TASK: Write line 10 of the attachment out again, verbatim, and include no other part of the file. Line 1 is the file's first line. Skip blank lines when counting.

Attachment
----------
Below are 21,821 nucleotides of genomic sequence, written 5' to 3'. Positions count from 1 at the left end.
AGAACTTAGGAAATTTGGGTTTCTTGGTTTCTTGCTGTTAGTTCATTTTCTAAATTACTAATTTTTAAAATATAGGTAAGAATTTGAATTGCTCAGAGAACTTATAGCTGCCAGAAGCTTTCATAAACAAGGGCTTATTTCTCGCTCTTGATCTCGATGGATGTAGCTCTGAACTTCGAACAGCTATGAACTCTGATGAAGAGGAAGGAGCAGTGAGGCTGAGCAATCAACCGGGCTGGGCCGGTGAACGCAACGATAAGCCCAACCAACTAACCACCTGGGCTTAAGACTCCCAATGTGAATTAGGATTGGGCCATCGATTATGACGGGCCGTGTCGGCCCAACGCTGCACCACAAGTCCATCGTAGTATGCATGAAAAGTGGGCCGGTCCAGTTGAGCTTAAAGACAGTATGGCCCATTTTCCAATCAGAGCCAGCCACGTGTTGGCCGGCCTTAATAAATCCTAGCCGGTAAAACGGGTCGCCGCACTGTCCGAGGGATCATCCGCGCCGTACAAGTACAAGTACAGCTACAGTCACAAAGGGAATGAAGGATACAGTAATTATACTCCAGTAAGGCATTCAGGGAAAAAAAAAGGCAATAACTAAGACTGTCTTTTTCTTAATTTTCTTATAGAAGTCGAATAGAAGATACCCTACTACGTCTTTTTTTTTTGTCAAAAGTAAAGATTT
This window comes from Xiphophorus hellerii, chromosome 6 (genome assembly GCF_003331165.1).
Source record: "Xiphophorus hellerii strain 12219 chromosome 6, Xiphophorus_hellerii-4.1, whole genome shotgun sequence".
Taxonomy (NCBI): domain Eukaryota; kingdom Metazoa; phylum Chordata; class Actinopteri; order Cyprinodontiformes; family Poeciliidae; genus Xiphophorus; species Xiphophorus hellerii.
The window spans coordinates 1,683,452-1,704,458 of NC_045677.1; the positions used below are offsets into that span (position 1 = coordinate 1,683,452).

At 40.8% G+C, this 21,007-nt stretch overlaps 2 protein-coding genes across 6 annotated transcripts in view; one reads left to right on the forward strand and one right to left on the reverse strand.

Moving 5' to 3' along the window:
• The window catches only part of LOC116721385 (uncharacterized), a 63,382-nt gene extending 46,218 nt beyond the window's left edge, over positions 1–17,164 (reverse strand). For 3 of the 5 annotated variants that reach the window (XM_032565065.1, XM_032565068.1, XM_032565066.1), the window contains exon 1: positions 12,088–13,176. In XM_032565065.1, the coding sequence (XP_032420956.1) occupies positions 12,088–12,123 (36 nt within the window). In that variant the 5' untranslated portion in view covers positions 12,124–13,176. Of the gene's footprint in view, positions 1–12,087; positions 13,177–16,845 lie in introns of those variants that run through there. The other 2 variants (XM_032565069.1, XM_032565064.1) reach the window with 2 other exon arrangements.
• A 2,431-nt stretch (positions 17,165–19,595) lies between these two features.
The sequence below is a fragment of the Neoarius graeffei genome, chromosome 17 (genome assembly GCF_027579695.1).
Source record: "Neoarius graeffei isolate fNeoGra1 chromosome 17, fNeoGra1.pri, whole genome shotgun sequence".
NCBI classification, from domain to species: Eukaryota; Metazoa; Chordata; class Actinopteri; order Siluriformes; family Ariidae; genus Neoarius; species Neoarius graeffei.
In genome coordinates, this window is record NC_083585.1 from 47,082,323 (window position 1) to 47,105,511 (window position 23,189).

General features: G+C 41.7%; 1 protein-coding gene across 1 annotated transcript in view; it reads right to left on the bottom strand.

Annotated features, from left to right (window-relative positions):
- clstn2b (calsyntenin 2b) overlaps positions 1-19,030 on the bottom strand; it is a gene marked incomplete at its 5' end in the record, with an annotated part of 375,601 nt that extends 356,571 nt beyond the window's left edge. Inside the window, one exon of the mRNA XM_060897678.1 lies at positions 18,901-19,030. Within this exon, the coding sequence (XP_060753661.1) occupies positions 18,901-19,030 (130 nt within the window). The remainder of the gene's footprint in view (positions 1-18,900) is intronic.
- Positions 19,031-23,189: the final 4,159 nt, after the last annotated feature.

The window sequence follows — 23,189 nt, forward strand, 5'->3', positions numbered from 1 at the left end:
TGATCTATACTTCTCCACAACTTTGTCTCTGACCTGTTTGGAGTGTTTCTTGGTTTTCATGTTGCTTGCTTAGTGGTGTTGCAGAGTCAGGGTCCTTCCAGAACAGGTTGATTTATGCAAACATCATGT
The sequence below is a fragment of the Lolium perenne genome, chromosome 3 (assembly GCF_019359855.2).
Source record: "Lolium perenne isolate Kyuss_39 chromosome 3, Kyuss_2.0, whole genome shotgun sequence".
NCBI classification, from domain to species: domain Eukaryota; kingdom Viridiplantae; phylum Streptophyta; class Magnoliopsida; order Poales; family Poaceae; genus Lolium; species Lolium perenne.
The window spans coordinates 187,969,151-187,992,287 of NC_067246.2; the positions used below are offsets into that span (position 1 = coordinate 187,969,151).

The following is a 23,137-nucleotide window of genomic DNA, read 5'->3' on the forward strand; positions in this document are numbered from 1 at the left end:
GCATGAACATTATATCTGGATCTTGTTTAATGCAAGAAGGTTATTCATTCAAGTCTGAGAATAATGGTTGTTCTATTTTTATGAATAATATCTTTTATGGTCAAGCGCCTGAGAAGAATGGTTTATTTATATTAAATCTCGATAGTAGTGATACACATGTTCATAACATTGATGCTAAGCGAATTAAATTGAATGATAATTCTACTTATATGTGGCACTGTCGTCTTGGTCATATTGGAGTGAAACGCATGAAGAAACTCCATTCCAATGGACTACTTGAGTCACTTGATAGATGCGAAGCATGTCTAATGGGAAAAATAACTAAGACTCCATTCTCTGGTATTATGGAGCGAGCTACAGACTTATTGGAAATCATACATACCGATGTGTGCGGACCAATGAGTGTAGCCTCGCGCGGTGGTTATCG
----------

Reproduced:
• A 2,431-nt stretch (positions 17,165–19,595) lies between these two features.